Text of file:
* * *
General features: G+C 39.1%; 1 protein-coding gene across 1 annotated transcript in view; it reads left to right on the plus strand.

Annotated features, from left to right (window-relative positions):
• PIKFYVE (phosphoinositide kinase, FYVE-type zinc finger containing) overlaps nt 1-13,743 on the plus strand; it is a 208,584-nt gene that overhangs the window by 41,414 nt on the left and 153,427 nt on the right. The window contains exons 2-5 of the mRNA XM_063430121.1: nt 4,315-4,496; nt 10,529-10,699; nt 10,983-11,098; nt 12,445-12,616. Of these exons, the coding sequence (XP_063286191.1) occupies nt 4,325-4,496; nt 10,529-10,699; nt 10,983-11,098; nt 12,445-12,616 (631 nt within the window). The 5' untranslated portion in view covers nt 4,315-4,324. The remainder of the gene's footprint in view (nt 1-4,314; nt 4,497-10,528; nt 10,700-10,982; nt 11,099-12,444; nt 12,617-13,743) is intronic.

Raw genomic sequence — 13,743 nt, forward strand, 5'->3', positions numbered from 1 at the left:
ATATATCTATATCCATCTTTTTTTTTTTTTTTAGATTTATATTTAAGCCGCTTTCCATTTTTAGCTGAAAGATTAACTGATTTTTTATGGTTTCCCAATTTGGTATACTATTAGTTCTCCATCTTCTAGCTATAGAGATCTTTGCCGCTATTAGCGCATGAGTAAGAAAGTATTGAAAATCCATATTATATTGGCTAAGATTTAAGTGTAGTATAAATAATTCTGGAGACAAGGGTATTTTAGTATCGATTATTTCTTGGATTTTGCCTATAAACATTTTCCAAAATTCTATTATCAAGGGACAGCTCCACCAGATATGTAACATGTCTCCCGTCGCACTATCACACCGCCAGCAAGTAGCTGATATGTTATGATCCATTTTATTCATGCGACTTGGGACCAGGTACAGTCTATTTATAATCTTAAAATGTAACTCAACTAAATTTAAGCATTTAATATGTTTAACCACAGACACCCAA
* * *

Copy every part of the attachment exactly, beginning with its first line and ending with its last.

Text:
General features: G+C 39.1%; 1 protein-coding gene across 1 annotated transcript in view; it reads left to right on the plus strand.

Annotated features, from left to right (window-relative positions):
• PIKFYVE (phosphoinositide kinase, FYVE-type zinc finger containing) overlaps nt 1-13,743 on the plus strand; it is a 208,584-nt gene that overhangs the window by 41,414 nt on the left and 153,427 nt on the right. The window contains exons 2-5 of the mRNA XM_063430121.1: nt 4,315-4,496; nt 10,529-10,699; nt 10,983-11,098; nt 12,445-12,616. Of these exons, the coding sequence (XP_063286191.1) occupies nt 4,325-4,496; nt 10,529-10,699; nt 10,983-11,098; nt 12,445-12,616 (631 nt within the window). The 5' untranslated portion in view covers nt 4,315-4,324. The remainder of the gene's footprint in view (nt 1-4,314; nt 4,497-10,528; nt 10,700-10,982; nt 11,099-12,444; nt 12,617-13,743) is intronic.

Raw genomic sequence — 13,743 nt, forward strand, 5'->3', positions numbered from 1 at the left:
ATATATCTATATCCATCTTTTTTTTTTTTTTTAGATTTATATTTAAGCCGCTTTCCATTTTTAGCTGAAAGATTAACTGATTTTTTATGGTTTCCCAATTTGGTATACTATTAGTTCTCCATCTTCTAGCTATAGAGATCTTTGCCGCTATTAGCGCATGAGTAAGAAAGTATTGAAAATCCATATTATATTGGCTAAGATTTAAGTGTAGTATAAATAATTCTGGAGACAAGGGTATTTTAGTATCGATTATTTCTTGGATTTTGCCTATAAACATTTTCCAAAATTCTATTATCAAGGGACAGCTCCACCAGATATGTAACATGTCTCCCGTCGCACTATCACACCGCCAGCAAGTAGCTGATATGTTATGATCCATTTTATTCATGCGACTTGGGACCAGGTACAGTCTATTTATAATCTTAAAATGTAACTCAACTAAATTTAAGCATTTAATATGTTTAACCACAGACACCCAA